Over the past several decades, Western science has shifted toward the belief that our hearts have a central nervous system and even memories. There have been multiple tests on how brain waves and heart rhythms begin to sync up when we focus on our breath. Though there is no testing currently going on to prove that we have an intelligence in our gut, it is actually the most rational system we have in the body. Our whole digestive system is constantly managing what we put in it and labeling each molecule as useful for life or not and depositing each for processing or elimination. And think about it, how many times did you just get a feeling in your gut that you should or should not do something?

My most memorable example was the honey incident with my dog Belle. I love honey on my oatmeal every morning and at one point I got tired of having to constantly buy more at the farmer’s market, so I bought a gallon jar. I live in a small space and it wouldn’t fit in my cabinets, so I left it on the counter. My husband told me several times that I needed to push it to the back of the counter since Belle was such a counter surfer. One day, he was out of town and I was rushing through the house getting ready to leave for work and a little voice inside told me to move the honey back. But I was too busy to listen. When I got home from work, the honey jar was tipped over and a half-inch layer of honey coated my counter. The cabinets had drippings all the way down and the floor was sticky from where my dog had been licking the honey up. Fun times!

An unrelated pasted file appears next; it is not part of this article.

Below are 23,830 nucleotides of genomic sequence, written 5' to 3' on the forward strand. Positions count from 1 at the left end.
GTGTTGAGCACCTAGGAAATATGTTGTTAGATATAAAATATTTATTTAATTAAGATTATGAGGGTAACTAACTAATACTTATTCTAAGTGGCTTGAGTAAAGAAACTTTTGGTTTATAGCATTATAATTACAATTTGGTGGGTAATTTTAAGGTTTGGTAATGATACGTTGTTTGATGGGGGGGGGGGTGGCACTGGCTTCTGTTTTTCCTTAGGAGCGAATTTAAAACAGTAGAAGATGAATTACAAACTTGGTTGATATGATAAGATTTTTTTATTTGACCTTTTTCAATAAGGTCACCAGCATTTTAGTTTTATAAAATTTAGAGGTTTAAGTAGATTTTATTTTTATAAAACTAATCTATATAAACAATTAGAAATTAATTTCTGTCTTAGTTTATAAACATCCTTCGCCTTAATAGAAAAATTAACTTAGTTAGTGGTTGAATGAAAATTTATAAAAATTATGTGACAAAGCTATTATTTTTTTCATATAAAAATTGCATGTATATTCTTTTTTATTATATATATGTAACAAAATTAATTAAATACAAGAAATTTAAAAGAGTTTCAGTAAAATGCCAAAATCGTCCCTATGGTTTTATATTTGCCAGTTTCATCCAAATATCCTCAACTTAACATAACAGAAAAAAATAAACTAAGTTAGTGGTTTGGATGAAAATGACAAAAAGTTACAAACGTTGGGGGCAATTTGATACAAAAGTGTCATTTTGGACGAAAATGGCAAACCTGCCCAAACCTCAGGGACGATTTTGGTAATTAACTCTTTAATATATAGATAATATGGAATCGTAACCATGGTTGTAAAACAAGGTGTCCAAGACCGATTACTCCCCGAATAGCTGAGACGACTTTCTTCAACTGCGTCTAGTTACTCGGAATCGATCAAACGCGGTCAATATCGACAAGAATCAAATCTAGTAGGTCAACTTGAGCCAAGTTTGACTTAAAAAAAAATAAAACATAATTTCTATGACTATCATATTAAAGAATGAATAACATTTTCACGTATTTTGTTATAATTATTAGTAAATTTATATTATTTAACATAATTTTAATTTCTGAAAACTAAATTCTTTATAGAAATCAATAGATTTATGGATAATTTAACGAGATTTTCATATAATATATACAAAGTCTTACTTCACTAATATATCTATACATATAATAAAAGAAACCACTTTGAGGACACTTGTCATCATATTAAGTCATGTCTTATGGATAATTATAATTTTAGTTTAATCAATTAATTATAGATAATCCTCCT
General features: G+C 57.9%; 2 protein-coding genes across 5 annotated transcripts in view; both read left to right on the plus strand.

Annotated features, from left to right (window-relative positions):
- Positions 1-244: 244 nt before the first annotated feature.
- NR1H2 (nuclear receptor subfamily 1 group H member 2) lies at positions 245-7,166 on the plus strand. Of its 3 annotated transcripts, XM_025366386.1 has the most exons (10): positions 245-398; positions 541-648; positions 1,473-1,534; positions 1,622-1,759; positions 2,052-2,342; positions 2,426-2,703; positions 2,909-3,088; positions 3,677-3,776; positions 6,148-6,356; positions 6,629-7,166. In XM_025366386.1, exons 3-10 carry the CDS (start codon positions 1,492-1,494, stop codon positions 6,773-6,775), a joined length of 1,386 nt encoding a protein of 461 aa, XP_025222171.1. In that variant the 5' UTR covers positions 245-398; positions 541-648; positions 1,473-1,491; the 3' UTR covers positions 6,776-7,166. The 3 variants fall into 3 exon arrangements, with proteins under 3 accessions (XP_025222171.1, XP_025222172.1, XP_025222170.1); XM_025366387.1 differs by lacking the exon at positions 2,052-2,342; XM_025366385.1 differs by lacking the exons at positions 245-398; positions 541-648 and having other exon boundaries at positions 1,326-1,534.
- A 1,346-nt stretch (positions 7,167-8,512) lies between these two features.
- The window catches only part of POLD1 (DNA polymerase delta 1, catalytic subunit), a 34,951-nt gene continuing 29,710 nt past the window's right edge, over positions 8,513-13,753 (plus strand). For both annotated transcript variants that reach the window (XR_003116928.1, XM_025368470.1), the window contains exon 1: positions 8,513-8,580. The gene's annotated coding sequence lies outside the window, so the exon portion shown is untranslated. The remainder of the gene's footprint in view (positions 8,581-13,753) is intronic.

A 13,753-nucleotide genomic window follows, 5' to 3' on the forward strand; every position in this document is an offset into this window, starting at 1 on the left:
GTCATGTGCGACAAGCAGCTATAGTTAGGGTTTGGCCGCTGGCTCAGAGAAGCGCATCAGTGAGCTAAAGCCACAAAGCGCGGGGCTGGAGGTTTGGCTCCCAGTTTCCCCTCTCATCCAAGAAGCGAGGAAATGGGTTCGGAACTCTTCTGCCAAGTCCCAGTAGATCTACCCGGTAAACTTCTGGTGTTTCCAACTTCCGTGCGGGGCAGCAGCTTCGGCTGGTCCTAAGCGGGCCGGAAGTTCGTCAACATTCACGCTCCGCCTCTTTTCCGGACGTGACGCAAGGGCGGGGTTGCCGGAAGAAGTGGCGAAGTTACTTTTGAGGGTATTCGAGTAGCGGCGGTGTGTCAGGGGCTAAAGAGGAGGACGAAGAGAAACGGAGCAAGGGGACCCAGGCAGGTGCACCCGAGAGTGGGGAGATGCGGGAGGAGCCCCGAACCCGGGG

So how do we avoid having to clean up a big mess of honey? Learn to listen to the intelligence in our hearts and guts more. Yoga helps to sync up all three of our intelligence centers. By focusing the mind through moving the body with the breath, we naturally begin to interconnect our intelligence centers.

Here is of my favorite breathing exercises for connecting in to your heart and gut:

Lie on your back either with a pillow under your knees. Bring one hand onto your heart and one hand onto your belly. Begin by drawing your inhale down into your belly, feeling your belly rise under your hand. As you exhale, feel your belly draw down. Do this for 5-10 full breaths.